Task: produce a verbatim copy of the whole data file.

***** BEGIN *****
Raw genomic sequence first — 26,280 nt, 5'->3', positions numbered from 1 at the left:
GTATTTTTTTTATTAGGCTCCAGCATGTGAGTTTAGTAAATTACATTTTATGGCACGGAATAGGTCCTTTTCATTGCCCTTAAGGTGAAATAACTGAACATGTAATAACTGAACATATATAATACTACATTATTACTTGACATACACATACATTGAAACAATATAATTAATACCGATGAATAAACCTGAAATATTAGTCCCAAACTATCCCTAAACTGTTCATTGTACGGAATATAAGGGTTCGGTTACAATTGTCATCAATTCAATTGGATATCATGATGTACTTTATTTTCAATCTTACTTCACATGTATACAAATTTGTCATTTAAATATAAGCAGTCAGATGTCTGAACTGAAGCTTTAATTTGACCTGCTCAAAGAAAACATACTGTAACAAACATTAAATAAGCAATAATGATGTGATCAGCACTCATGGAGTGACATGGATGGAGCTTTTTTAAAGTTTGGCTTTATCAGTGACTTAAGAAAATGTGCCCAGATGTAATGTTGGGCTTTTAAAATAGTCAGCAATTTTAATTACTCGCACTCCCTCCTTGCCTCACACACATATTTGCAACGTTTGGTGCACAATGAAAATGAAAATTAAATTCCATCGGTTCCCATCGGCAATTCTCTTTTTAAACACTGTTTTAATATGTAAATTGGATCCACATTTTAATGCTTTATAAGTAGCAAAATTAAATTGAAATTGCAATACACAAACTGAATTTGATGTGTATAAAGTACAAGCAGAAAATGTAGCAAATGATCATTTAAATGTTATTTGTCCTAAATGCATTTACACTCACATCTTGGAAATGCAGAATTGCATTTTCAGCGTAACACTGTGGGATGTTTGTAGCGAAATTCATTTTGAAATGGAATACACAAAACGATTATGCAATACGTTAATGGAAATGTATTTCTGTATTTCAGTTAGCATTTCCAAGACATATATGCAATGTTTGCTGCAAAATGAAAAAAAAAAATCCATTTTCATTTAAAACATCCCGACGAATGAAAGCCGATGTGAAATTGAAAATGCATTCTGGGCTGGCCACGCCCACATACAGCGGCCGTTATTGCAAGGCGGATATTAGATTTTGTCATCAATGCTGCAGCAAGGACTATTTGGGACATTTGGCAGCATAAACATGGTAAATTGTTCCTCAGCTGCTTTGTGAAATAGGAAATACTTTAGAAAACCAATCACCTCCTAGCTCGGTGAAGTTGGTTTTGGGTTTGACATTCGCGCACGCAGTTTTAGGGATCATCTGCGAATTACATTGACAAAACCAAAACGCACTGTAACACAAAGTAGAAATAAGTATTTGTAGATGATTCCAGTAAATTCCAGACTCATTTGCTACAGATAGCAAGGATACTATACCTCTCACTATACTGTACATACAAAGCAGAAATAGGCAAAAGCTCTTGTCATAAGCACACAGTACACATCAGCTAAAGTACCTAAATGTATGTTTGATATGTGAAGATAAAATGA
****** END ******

Raw genomic sequence first — 26,280 nt, 5'->3', positions numbered from 1 at the left:
GTATTTTTTTTATTAGGCTCCAGCATGTGAGTTTAGTAAATTACATTTTATGGCACGGAATAGGTCCTTTTCATTGCCCTTAAGGTGAAATAACTGAACATGTAATAACTGAACATATATAATACTACATTATTACTTGACATACACATACATTGAAACAATATAATTAATACCGATGAATAAACCTGAAATATTAGTCCCAAACTATCCCTAAACTGTTCATTGTACGGAATATAAGGGTTCGGTTACAATTGTCATCAATTCAATTGGATATCATGATGTACTTTATTTTCAATCTTACTTCACATGTATACAAATTTGTCATTTAAATATAAGCAGTCAGATGTCTGAACTGAAGCTTTAATTTGACCTGCTCAAAGAAAACATACTGTAACAAACATTAAATAAGCAATAATGATGTGATCAGCACTCATGGAGTGACATGGATGGAGCTTTTTTAAAGTTTGGCTTTATCAGTGACTTAAGAAAATGTGCCCAGATGTAATGTTGGGCTTTTAAAATAGTCAGCAATTTTAATTACTCGCACTCCCTCCTTGCCTCACACACATATTTGCAACGTTTGGTGCACAATGAAAATGAAAATTAAATTCCATCGGTTCCCATCGGCAATTCTCTTTTTAAACACTGTTTTAATATGTAAATTGGATCCACATTTTAATGCTTTATAAGTAGCAAAATTAAATTGAAATTGCAATACACAAACTGAATTTGATGTGTATAAAGTACAAGCAGAAAATGTAGCAAATGATCATTTAAATGTTATTTGTCCTAAATGCATTTACACTCACATCTTGGAAATGCAGAATTGCATTTTCAGCGTAACACTGTGGGATGTTTGTAGCGAAATTCATTTTGAAATGGAATACACAAAACGATTATGCAATACGTTAATGGAAATGTATTTCTGTATTTCAGTTAGCATTTCCAAGACATATATGCAATGTTTGCTGCAAAATGAAAAAAAAAAATCCATTTTCATTTAAAACATCCCGACGAATGAAAGCCGATGTGAAATTGAAAATGCATTCTGGGCTGGCCACGCCCACATACAGCGGCCGTTATTGCAAGGCGGATATTAGATTTTGTCATCAATGCTGCAGCAAGGACTATTTGGGACATTTGGCAGCATAAACATGGTAAATTGTTCCTCAGCTGCTTTGTGAAATAGGAAATACTTTAGAAAACCAATCACCTCCTAGCTCGGTGAAGTTGGTTTTGGGTTTGACATTCGCGCACGCAGTTTTAGGGATCATCTGCGAATTACATTGACAAAACCAAAACGCACTGTAACACAAAGTAGAAATAAGTATTTGTAGATGATTCCAGTAAATTCCAGACTCATTTGCTACAGATAGCAAGGATACTATACCTCTCACTATACTGTACATACAAAGCAGAAATAGGCAAAAGCTCTTGTCATAAGCACACAGTACACATCAGCTAAAGTACCTAAATGTATGTTTGATATGTGAAGATAAAATGA